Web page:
Thursday, December 31, 2009

Notes on Converting Word Processing Documents from 1985-1995

I was using Ubuntu 9.04 (Jaunty Jackalope) and VMware Workstation 6.5.2, running Windows XP virtual machines (VMs) as guests. I was trying, in one of those VMs, to convert some data files from the 1980s and 1990s. This post conveys some notes from that process.

I had used a number of different database, spreadsheet, and word processing programs back then. The filenames had extensions like .sec and .95. These suggested that the file in question was probably not a spreadsheet (whose extensions would probably have been .wks or .wk1 or .wq1). I suspected these were word processing docs, but what kind?

I had a copy of WordPerfect Office X4, so I tried opening them in that. The formats I had used principally back then were WordStar (3.3, I think), WordPerfect 6.0 for DOS, XyWrite III+, and plain ASCII text. So for some documents it took several tries, telling WordPerfect X4 to try these different formats, before the document would open properly. Even then, not all of them did.

I also tried the approach of highlighting a bunch of these files, right-clicking, and indicating that I wanted to convert them to Adobe Acrobat 8, or to combine them in Acrobat. Unfortunately, these efforts tended to cause Windows Explorer and/or Acrobat to crash.

It occurred to me to try another approach. I left Windows in VMware and dropped down to Ubuntu. I selected 57 files that I wanted to convert. OpenOffice 3.0 Writer started up by default. It opened them all. They had been last modified in 1993 and thereabouts. I think they were created with Word 3.1. For each file, I clicked a button and got a PDF created in the same folder with the same name and a PDF extension.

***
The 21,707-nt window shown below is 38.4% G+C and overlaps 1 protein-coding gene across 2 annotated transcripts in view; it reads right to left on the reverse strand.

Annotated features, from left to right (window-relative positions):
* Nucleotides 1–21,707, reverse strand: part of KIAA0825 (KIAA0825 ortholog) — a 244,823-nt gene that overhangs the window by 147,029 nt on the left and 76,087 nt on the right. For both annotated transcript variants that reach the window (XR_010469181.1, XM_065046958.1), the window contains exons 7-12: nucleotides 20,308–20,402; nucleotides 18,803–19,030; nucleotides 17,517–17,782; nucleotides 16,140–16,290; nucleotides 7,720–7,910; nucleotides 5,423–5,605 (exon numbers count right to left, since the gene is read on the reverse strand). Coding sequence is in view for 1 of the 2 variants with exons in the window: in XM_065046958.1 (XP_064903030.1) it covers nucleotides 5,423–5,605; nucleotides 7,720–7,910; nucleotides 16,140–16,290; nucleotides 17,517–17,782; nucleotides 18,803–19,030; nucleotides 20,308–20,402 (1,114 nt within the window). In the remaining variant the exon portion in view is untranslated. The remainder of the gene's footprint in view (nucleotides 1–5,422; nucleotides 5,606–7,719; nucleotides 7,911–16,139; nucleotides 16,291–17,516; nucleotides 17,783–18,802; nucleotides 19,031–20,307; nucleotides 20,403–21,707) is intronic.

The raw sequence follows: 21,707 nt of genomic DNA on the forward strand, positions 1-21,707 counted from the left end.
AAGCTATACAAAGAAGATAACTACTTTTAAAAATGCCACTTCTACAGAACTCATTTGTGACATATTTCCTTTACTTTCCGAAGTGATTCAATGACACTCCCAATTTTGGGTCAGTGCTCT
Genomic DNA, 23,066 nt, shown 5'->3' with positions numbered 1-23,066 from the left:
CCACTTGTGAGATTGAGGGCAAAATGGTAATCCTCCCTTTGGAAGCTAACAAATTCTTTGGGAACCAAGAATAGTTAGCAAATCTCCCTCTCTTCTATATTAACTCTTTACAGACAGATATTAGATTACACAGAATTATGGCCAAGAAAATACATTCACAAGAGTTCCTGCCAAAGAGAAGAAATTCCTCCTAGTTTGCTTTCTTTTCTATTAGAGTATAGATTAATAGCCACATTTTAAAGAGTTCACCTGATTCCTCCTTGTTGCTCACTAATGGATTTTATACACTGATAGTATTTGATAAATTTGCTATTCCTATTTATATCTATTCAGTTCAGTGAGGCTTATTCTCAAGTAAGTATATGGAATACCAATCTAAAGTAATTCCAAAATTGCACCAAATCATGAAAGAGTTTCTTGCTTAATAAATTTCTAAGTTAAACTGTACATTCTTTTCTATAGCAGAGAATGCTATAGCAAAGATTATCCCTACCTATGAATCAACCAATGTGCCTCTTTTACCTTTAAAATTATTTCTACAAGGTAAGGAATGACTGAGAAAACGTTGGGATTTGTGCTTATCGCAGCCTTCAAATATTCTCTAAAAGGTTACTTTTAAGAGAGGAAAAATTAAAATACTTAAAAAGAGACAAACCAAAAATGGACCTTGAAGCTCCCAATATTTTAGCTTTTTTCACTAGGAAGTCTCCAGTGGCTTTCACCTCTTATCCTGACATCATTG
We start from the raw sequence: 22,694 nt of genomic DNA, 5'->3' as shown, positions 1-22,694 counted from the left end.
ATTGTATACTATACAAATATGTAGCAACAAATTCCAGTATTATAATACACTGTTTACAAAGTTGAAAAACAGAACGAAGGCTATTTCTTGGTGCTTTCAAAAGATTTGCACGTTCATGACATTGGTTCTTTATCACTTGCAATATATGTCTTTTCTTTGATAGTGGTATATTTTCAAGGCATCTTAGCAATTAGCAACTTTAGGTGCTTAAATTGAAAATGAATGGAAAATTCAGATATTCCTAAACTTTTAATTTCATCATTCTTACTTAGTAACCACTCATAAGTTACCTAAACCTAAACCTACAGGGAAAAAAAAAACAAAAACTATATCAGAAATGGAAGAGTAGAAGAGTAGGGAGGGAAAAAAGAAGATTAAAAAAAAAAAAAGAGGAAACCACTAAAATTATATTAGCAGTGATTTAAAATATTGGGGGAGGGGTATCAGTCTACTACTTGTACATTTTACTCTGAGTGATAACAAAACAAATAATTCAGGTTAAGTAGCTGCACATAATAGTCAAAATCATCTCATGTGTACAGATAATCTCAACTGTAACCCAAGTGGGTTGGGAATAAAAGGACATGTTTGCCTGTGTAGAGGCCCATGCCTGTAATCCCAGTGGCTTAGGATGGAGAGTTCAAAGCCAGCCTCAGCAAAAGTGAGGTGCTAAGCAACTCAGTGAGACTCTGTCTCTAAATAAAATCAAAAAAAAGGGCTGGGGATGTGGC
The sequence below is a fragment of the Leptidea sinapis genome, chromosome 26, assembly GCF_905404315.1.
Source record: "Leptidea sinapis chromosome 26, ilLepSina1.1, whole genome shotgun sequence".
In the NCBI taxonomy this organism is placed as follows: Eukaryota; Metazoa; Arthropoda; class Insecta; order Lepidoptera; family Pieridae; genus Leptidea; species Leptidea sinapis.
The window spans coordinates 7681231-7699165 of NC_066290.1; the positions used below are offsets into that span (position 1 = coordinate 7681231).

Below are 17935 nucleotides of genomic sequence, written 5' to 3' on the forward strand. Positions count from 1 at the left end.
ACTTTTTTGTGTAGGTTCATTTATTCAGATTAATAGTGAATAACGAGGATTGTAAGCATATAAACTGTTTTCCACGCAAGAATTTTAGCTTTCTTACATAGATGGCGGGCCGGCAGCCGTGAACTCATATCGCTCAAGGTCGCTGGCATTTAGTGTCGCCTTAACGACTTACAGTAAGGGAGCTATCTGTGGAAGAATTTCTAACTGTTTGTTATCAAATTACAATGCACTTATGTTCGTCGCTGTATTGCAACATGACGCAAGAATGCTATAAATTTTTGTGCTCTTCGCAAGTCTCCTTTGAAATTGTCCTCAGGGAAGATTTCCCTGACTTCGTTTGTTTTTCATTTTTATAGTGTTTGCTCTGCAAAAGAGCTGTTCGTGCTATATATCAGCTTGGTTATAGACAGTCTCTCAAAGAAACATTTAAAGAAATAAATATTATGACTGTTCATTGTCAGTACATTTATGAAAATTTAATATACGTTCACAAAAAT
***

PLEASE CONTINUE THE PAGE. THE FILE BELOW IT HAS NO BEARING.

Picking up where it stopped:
OOo Writer wasn't able to open some WordStar 3.3 files from the mid-1980s. Several sources referred me to Advanced Computer Innovations for that sort of conversion. Their prices weren't bad, but I didn't want to pay $1 per file per 50K for these old materials. Instead, I looked into old Microsoft converters.  Those, unfortunately, did not appear to be available anymore.  A search led to a forum that led to converters.  Those, however, did not appear to go back to WordStar for DOS 3.3.  Graham Mayor's page looked like a better bet.  It gave me a file, but by the time I got around to it, I had already addressed my needs, so I didn't actually try this one.

Separately, somehow, I found (or maybe I had always retained) a copy of a program that seemed willing to install "Microsoft Word 97 Supplemental Converters."  Searching for this led to a Microsoft page where I was able to download the Word 97-2000 Import Converter (wrd97cnv.exe); unfortunately, that proved to be a backwards conversion from Word 97 to Word 95.  Trying again, I found that the Microsoft Office 2003 Resource Kit webpage led to a list of downloads that included an Office Converter Pack that I downloaded (oconvpck.exe).  I seem to have installed this, and I think this is what ultimately did the job for me.